Harold F. Greeney
Harold F. Greeney
Competition: US & Canada
It came as no surprise to anyone who knew him that, after graduating from Wake Forest University, Harold hopped a plane to Ecuador and disappeared for a year into the jungle. For a full year he worked as a jungle guide at a remote tourist lodge and used his spare time to assist Phil DeVries (1996 Guggenheim Fellow) with studies of tropical butterflies. In 1994 he joined the graduate program in entomology at the University of Arizona, spending most of the next five years exploring tropical nature in Ecuador, concentrating his studies on the aquatic insects associated with bromeliads and other container habitats in the Amazon. In 1999, armed with a Masters in entomology, binoculars, a butterfly net, and a notebook, Harold sold all of his worldly possessions and purchased a small piece of property in the cloud forests of eastern Ecuador. Subsisting on a modest garden, trout caught in the nearby river, and the chickens that came with the purchase, Harold lived in a semi-waterproof house with no electricity or running water and immersed himself in tropical biology. This bold move was the first step in pursuing his dream of creating a biological research station. A decade and a half later, as founder, owner, and director of research of the Yanayacu Biological Station and Center for Creative Studies, he had never once wavered in his quest, sharing his passion for art, creative writing, and science with numerous national and foreign students along the way. During this time he fell in love with the study of bird nests and the prolific publishing of his findings in scientific journals was recognized by the ornithological community through the prestigious Pamela & Alexander F. Skutch Award in 2005. His interest in insects, however, was undiminished and much of his time was also dedicated to publishing studies on caterpillars as part of a multi-national collaborative project funded by the National Science Foundation. In 2008, already with more than 100 peer-reviewed papers under his belt, Harold completed a PhD in ornithology through the University of Wroclaw. As an accomplished scientist and passionate advocate of natural history research, Harold has been invited to speak on topics ranging from tropical diversity and caterpillar behavior to avian nesting biology, at universities and conferences around the world.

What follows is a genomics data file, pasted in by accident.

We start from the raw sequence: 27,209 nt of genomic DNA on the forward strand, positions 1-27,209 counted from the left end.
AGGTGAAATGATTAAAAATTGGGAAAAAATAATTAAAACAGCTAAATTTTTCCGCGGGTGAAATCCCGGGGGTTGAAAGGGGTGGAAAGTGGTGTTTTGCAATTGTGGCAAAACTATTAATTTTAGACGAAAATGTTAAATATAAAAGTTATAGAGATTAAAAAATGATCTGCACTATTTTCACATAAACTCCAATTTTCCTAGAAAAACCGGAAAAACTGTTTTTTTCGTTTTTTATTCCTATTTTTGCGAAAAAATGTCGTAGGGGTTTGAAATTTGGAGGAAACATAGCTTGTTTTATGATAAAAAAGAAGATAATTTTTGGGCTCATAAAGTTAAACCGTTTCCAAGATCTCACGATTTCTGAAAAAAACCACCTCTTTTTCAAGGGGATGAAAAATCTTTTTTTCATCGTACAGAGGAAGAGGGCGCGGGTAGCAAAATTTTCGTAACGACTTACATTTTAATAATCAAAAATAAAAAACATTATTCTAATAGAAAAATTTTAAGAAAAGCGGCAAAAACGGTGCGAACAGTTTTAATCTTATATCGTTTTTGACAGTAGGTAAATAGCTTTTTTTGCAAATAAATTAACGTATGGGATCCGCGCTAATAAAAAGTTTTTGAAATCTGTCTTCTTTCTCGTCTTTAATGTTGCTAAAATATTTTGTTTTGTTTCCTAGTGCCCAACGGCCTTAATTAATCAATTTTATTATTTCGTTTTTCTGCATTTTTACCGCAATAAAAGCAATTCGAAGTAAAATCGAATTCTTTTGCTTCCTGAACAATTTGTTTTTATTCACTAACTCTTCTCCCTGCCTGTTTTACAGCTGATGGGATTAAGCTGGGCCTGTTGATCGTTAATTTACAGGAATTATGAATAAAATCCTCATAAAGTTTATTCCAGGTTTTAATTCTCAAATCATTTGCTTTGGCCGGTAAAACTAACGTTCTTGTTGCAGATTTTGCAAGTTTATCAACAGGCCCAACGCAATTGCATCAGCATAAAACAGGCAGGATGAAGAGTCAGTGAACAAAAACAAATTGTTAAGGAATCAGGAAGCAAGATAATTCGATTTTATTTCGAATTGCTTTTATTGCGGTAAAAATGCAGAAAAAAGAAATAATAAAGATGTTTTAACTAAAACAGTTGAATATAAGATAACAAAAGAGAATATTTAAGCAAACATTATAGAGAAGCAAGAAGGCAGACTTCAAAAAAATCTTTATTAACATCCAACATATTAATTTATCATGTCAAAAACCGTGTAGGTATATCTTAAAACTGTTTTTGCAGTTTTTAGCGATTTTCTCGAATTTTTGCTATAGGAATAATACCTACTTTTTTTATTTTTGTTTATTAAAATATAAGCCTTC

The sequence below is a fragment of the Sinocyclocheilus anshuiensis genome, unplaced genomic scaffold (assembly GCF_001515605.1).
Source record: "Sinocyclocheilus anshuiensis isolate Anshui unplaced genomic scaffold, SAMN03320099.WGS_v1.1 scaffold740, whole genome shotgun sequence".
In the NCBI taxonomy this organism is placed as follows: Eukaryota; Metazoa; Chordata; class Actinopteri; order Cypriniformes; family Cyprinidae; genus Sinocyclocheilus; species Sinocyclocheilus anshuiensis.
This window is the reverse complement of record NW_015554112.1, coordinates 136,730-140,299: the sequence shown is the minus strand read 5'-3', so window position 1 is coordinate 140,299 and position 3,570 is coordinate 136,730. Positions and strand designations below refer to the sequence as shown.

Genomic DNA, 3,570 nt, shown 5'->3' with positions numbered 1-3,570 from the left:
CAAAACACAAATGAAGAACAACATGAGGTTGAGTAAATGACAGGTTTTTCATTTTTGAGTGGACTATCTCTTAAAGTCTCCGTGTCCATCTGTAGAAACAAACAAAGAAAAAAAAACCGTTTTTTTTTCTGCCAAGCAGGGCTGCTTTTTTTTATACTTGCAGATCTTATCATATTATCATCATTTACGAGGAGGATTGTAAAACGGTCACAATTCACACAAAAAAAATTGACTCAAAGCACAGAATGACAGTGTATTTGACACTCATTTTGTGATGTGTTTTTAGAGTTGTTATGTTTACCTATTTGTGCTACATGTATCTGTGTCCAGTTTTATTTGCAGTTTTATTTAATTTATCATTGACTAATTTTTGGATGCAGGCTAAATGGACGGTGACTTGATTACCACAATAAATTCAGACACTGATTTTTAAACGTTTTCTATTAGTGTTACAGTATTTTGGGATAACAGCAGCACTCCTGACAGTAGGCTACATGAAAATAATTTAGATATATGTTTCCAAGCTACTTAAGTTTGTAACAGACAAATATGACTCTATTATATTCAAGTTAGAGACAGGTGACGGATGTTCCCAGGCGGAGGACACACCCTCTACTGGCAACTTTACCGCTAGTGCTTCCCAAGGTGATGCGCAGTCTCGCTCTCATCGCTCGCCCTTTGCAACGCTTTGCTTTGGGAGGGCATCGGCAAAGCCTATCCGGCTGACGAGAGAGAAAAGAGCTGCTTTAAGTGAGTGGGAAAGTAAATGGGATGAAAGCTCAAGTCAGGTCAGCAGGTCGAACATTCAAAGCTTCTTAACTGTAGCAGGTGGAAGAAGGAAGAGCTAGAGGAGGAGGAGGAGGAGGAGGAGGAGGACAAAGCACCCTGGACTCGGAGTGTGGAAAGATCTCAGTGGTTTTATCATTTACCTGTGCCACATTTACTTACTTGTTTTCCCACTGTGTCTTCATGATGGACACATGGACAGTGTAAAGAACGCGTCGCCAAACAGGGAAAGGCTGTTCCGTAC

Currently, with almost 250 published research articles, Harold is finishing his first book, a scholarly work covering the natural history of tropical antpittas and gnateaters. During his fellowship Harold will be tackling the monumental task of writing the first ever field guide to the nest and eggs of Ecuador’s more than 1400 species of birds. In fact, this work will be the first of its kind for any country in tropical America, a fact which aptly mirrors publication of The Butterflies of Costa Rica (Princeton Univ. Press 1987), the first guide to butterflies of any Neotropical country; a book written by Guggenheim Fellow Phil DeVries. Harold will be writing and illustrating his field guide while living in Tucson with his wife and two children and studying migratory bird use of the Colorado River drainage in his new position as a researcher at the University of Arizona.